Honda to NHTSA: 'Hmm, what? Oh, yeah, $70 million. Sure thing.' p2

The National Highway Transportation Safety Administration's early warning reporting system has been in place for almost 13 years. The agency collected data before the EWR's time, but it relied on consumer complaints and manufacturers' technical service bulletins as sources. Congress gave the NHTSA the authority to require manufacturers to report certain information about accidents with injuries and fatal accidents, both here and abroad.

The regulation requires that automakers and equipment manufacturers report quarterly. But it came to light in fall 2014 that Honda had not reported any information about 1,729 accidents that had resulted in injuries or deaths.

Honda to NHTSA: 'Hmm, what? Oh, yeah, $70 million. Sure thing.'

There used to be an ad campaign for some brand of margarine that had the tag line, "It's not nice to fool Mother Nature." Mother Nature's irritation took the form of enormous thunderclouds and huge bolts of lightning.

It's not nice to fool the National Highway Transportation Safety Administration either, but the agency's response will be more than bluster. Honda Motor Co. has learned the hard way that NHTSA can impose steep fines on companies that fail to report accident and injury data. Earlier in January, the company agreed to pay two $35 million fines for its transgressions.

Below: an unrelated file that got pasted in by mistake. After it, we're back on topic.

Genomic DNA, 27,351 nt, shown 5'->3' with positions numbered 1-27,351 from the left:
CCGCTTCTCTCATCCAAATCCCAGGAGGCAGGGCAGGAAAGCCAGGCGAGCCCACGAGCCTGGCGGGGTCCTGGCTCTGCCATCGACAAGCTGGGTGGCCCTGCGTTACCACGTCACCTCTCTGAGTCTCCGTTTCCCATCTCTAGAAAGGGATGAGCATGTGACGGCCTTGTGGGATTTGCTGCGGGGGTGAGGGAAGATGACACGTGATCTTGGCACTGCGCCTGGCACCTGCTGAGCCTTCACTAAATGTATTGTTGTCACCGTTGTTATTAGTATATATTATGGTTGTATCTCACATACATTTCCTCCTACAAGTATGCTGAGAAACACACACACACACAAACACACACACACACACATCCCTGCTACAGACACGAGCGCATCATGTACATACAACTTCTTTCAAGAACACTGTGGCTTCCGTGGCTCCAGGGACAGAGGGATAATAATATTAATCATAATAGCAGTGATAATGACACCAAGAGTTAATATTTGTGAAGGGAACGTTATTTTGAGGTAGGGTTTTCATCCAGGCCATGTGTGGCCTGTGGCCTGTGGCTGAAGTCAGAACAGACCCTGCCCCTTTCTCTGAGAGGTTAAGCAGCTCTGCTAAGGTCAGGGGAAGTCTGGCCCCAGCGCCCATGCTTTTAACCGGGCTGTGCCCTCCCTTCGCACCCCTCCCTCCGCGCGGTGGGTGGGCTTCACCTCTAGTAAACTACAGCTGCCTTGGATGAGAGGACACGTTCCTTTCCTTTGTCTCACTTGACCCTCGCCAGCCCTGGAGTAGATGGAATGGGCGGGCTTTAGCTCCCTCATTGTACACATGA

Older Americans and teens have something in common: Bad driving

An accident in Sacramento raises an interesting public policy issue: driving privileges for the elderly. A 94-year-old man approached a drive-through car wash and apparently mistook the gas pedal for the brake on his sedan. The car blew through the car wash, taking out a good deal of equipment as it went.

The incident was recorded by a surveillance camera, so it is possible to watch it over and over again. Auto World News reports that the video quickly went viral. Fortunately, no one was injured, but the manager estimates that property damage could run as high as $100,000. Immediately following the accident, the driver said he believed insurance would cover it.

2013 NHTSA fatal crash report shows minor but noteworthy shifts

Overall, U.S. highways were safer in 2013 than they have ever been. The number of people killed in all types of vehicle crashes declined by 3.1 percent from 2012, to 32,719.

Nearly 4,000 of those deaths occurred in accidents with big rigs. And though the number increased only slightly from the year before -- 0.5 percent -- it shows a continuing trend in the wrong direction. According to the National Highway Traffic Safety Administration, 2013 was the fourth year in a row that the death toll increased for accidents involving heavy trucks.

Take the earbuds out and listen: Distracted walking is dangerous

If you watched the second (and last) season of "Smash," a television show about putting on a Broadway show, you may remember the death of one of the characters. He was walking the streets of New York, singing his heart out, when he heedlessly stepped into the path of an oncoming car.

The show's writers may not have realized how timely his death was. When that episode aired in May 2013, the editors of the journal Accident Analysis and Prevention were just putting the August issue to bed. One article, "Pedestrian injuries due to mobile phone use in public places," would catch the attention of national news outlets.